You can find newspaper content on both Westlaw and Lexis, as well as through databases available from the Lemieux Library. If you’re doing research on Washington history, however, you may want to use the Seattle Times archive from the Seattle Public Library. This archives includes the complete Seattle Times from 1895 to the present.
Did you know you can use your Lexis, Westlaw and Bloomberg accounts during the summer? Each service has different rules (especially about whether or not you can use your account for work purposes) and you might have to extend your password. Visit each providers homepage for more information.
Westlaw, Lexis and Bloomberg all have some non-legal resources (including news, business and people finding tools), but sometimes you need more than that. Lemieux Library, SU’s undergraduate library, subscribes to a number of useful databases. Look through the list by subject area to find multiple resources for your research.
Law students tend to think of Westlaw and Lexis as the only sources for online legal research. However, these are just two of the many useful databases the Library provides. Check the Library’s list of databases for other useful options including BloombergLaw, Hein Online, and Proquest Congressional.
Thinking about the cost of living outside of law school? WestlawNext offers an easy way to have a look at some of the pricing for various research services. From the WestlawNext start page, click on Tools and select Subscriber Pricing Guide. There you will see that if you have transactional subscription and the 50 State Surveys are outside your subscription, you could pay $250 to view a single survey!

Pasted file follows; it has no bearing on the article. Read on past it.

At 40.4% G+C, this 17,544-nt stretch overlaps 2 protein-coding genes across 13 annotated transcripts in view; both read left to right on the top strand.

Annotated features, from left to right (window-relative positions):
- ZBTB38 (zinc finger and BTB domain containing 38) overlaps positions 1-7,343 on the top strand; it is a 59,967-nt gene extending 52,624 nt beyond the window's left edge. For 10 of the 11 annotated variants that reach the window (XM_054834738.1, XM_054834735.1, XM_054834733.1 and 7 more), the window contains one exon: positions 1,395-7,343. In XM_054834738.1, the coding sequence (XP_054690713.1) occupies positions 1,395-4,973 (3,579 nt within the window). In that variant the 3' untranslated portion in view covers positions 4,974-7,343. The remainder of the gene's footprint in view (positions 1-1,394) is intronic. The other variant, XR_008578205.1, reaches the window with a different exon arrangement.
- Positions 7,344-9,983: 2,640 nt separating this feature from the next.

Most WestlawNext customers have subscription plans that include content they use most often. The prices on the published table are for the costs to view or deliver documents that are not included in a WestlawNext subscription plan. Pricing listed reflects the “out of plan cost” of most content, but keep in mind that prices may vary for specific content.
It is well known that most law students in the U.S. have free [seemingly unlimited] use of major online subscription research databases. But use of these databases is an educational privilege and restricted to educational and nonprofit purposes (research and studies).
The Utah State Bar Ethics Advisory Committee found that an attorney’s misuse of a student’s educational Lexis or Westlaw access is not only an ethical violation but also amounts to theft of services, a criminal act (a potential felony). According to the Committee’s November 15, 2011 ethics opinion, “numerous” students have reported that their “initial or continued employment” has been conditioned upon a willingness to violate their agreements with respect to research services.
You can read the whole opinion here.
Have you ever used Westlaw, clicked on the link “View Westlaw Reporter Image (pdf)” (which should give you a digital image of the original document) and had the screen flash but nothing happened? A call to the Westlaw representative (from link on Westlaw homepage), revealed that Westlaw users frequently encounter problems with viewing, downloading or printing, particularly with pdf files. Many of these are caused by the “security” of your internet browser, it is blocking pop-ups. So here are a couple of fixes. (more…)